This would be my writing mantra if I didn’t have one already: “it’s a marathon, not a sprint”. I think those words came from Hugh Howey, and probably other writers before him. But no matter who says what, there is no greater truth to getting books finished – without the writing, they will never be written.

So, in the course of my marathon, I have set goals. August is the next one. By August, the second book of The Greenland Trilogy will be done, finished, and available. By December, book three will also be done, finished, available. It’s that write, edit, redraft, write some more, edit even more, and repeat that is the recipe for running this particular marathon, and I can see the finish line. It’s just there, a few hundred sleepless nights – and a lot of battered keys – away, in the distance.

Just there.

Beyond the ice.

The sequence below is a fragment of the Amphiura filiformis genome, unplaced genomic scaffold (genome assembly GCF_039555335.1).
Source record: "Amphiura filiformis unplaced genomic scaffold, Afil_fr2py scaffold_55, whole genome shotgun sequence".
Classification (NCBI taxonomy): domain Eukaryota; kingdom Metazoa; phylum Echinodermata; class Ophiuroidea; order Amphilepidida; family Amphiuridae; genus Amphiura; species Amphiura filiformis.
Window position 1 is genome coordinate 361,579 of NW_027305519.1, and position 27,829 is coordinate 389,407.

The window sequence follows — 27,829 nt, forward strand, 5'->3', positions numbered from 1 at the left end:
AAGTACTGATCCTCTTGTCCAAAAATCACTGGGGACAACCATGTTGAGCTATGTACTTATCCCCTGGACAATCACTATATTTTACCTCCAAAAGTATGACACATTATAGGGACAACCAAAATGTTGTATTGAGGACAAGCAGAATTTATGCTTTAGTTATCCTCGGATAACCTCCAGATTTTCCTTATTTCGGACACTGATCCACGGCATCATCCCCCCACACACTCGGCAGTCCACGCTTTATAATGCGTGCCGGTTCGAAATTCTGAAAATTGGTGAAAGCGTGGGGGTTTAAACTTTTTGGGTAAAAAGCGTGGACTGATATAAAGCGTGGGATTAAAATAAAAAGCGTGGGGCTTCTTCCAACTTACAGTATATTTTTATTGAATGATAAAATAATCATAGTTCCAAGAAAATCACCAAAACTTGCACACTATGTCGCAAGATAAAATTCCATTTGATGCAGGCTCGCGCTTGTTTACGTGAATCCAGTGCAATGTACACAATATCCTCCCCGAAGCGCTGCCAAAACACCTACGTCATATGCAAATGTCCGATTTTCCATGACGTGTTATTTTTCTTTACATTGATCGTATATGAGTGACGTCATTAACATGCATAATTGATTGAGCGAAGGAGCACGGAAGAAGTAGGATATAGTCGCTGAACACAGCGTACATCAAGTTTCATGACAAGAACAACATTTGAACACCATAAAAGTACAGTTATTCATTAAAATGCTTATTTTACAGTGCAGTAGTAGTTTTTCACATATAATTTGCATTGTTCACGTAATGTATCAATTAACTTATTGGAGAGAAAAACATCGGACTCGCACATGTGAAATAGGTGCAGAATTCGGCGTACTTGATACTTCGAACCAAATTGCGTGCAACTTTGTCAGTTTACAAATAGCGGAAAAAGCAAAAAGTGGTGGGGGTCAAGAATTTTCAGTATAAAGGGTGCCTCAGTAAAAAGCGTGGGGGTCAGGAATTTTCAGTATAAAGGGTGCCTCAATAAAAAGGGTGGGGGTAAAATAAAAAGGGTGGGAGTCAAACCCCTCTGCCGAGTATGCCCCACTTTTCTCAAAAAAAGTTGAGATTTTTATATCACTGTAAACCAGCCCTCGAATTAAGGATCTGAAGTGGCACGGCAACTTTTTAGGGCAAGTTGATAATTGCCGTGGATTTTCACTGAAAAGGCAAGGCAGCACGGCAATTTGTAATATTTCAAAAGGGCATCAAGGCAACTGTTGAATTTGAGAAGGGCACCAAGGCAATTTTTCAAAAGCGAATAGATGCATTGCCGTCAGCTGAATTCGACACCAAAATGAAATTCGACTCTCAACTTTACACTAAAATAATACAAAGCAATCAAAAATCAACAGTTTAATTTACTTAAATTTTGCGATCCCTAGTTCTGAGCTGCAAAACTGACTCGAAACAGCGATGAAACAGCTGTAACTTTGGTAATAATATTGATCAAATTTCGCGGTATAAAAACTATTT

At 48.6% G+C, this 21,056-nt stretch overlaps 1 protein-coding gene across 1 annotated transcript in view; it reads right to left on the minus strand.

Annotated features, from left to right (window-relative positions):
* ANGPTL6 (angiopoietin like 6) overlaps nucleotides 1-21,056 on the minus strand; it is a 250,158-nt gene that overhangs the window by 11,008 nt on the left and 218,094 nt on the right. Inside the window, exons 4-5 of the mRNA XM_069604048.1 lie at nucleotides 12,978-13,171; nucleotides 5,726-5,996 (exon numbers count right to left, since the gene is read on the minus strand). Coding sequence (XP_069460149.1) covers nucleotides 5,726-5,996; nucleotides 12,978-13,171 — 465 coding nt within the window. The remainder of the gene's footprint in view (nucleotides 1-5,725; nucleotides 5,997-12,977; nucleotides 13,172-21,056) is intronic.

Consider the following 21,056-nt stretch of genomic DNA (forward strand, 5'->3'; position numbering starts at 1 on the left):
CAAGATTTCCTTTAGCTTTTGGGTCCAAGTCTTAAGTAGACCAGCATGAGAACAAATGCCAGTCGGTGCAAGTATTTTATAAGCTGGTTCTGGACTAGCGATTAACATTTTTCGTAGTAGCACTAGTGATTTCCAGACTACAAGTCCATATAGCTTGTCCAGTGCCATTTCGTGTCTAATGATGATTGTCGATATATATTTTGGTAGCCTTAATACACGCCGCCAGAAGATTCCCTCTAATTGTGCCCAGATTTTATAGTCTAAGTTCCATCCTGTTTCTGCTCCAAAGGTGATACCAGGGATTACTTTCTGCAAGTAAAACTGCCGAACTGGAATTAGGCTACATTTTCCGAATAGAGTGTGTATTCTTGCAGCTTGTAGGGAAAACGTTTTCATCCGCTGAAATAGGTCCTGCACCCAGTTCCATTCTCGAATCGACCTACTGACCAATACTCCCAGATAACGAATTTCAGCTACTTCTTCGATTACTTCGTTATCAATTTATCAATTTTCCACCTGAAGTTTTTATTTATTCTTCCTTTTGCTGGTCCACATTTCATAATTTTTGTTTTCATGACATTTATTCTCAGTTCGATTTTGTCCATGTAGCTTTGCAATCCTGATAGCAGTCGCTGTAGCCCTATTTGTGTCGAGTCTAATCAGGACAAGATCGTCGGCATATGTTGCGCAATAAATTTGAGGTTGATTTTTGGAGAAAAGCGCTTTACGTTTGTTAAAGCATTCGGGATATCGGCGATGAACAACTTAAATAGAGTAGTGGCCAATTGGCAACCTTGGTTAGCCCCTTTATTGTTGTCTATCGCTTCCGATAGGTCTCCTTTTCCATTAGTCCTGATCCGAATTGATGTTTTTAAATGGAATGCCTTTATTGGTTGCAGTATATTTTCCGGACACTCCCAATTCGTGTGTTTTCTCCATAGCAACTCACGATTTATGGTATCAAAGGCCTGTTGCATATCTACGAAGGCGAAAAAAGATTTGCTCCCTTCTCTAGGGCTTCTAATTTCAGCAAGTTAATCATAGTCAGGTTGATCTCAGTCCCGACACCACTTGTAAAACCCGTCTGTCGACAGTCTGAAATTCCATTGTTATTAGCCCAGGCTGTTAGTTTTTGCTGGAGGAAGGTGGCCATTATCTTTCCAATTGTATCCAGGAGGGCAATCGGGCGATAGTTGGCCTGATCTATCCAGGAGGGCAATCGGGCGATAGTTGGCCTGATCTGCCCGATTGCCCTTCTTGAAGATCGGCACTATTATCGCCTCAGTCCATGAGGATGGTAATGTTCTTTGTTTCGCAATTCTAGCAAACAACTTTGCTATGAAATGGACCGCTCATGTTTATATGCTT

And I’ll get there too. Fenna’s journey through book two: In the Shadow of the Mountain, is shaping up with threads being pulled and teased in all directions. The side plot(s) are developing along with the main storyline, and some interesting new characters are showing up, while familiar ones are developing – in more than one direction. All in all book two is rocking along, and the deadline is looming.

So, if you’ve got a book inside you, follow Neil’s advice:

Write

Finish things

Keep writing

Fearless Girl!

Since reading the CNN article about Fearless Girl, and then a second article in Adweek, I have really enjoyed seeing the different photos and reactions to this bronze symbol of hope, potential, and power. Yes, I am reminded of why I choose to write strong female lead characters, but more so, I am reminded of strong, inspirational female leaders, and the young women and girls they once were.

Why?